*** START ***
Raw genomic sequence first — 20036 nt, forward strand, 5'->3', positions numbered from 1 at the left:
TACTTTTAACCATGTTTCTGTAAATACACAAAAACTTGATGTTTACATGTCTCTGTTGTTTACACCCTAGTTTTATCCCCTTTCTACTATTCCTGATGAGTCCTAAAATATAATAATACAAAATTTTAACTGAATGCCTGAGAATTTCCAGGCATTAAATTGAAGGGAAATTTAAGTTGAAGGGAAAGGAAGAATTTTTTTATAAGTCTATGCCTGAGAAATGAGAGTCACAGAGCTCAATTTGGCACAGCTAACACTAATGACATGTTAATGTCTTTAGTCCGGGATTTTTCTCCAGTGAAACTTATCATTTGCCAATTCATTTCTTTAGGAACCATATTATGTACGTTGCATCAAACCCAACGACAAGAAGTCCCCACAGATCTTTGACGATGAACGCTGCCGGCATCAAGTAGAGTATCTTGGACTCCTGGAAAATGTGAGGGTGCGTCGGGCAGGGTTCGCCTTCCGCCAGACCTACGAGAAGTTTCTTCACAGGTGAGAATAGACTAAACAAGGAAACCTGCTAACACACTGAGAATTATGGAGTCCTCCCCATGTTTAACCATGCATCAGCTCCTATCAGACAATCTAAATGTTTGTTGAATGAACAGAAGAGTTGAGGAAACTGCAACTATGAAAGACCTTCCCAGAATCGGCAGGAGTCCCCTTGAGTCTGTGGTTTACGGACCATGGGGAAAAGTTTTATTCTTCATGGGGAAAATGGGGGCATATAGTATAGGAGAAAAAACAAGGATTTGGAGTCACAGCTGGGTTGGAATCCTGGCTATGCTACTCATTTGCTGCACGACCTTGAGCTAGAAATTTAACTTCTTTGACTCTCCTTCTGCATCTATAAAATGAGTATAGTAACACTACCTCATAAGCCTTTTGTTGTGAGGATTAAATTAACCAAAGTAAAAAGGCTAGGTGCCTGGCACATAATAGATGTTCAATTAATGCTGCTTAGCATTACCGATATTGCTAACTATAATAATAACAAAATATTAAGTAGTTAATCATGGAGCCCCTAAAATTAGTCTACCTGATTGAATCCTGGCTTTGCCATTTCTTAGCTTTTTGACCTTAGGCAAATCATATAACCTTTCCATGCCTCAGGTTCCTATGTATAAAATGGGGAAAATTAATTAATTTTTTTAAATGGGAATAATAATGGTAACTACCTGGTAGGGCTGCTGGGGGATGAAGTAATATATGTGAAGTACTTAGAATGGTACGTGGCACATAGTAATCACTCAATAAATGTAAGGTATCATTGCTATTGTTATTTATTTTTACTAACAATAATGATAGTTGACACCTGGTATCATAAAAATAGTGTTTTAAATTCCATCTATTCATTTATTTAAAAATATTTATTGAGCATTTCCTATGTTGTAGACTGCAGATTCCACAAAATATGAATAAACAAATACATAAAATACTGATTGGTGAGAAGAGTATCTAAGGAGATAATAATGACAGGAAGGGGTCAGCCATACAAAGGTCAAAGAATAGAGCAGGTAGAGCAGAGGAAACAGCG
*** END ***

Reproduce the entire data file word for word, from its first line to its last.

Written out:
Raw genomic sequence first — 20036 nt, forward strand, 5'->3', positions numbered from 1 at the left:
TACTTTTAACCATGTTTCTGTAAATACACAAAAACTTGATGTTTACATGTCTCTGTTGTTTACACCCTAGTTTTATCCCCTTTCTACTATTCCTGATGAGTCCTAAAATATAATAATACAAAATTTTAACTGAATGCCTGAGAATTTCCAGGCATTAAATTGAAGGGAAATTTAAGTTGAAGGGAAAGGAAGAATTTTTTTATAAGTCTATGCCTGAGAAATGAGAGTCACAGAGCTCAATTTGGCACAGCTAACACTAATGACATGTTAATGTCTTTAGTCCGGGATTTTTCTCCAGTGAAACTTATCATTTGCCAATTCATTTCTTTAGGAACCATATTATGTACGTTGCATCAAACCCAACGACAAGAAGTCCCCACAGATCTTTGACGATGAACGCTGCCGGCATCAAGTAGAGTATCTTGGACTCCTGGAAAATGTGAGGGTGCGTCGGGCAGGGTTCGCCTTCCGCCAGACCTACGAGAAGTTTCTTCACAGGTGAGAATAGACTAAACAAGGAAACCTGCTAACACACTGAGAATTATGGAGTCCTCCCCATGTTTAACCATGCATCAGCTCCTATCAGACAATCTAAATGTTTGTTGAATGAACAGAAGAGTTGAGGAAACTGCAACTATGAAAGACCTTCCCAGAATCGGCAGGAGTCCCCTTGAGTCTGTGGTTTACGGACCATGGGGAAAAGTTTTATTCTTCATGGGGAAAATGGGGGCATATAGTATAGGAGAAAAAACAAGGATTTGGAGTCACAGCTGGGTTGGAATCCTGGCTATGCTACTCATTTGCTGCACGACCTTGAGCTAGAAATTTAACTTCTTTGACTCTCCTTCTGCATCTATAAAATGAGTATAGTAACACTACCTCATAAGCCTTTTGTTGTGAGGATTAAATTAACCAAAGTAAAAAGGCTAGGTGCCTGGCACATAATAGATGTTCAATTAATGCTGCTTAGCATTACCGATATTGCTAACTATAATAATAACAAAATATTAAGTAGTTAATCATGGAGCCCCTAAAATTAGTCTACCTGATTGAATCCTGGCTTTGCCATTTCTTAGCTTTTTGACCTTAGGCAAATCATATAACCTTTCCATGCCTCAGGTTCCTATGTATAAAATGGGGAAAATTAATTAATTTTTTTAAATGGGAATAATAATGGTAACTACCTGGTAGGGCTGCTGGGGGATGAAGTAATATATGTGAAGTACTTAGAATGGTACGTGGCACATAGTAATCACTCAATAAATGTAAGGTATCATTGCTATTGTTATTTATTTTTACTAACAATAATGATAGTTGACACCTGGTATCATAAAAATAGTGTTTTAAATTCCATCTATTCATTTATTTAAAAATATTTATTGAGCATTTCCTATGTTGTAGACTGCAGATTCCACAAAATATGAATAAACAAATACATAAAATACTGATTGGTGAGAAGAGTATCTAAGGAGATAATAATGACAGGAAGGGGTCAGCCATACAAAGGTCAAAGAATAGAGCAGGTAGAGCAGAGGAAACAGCG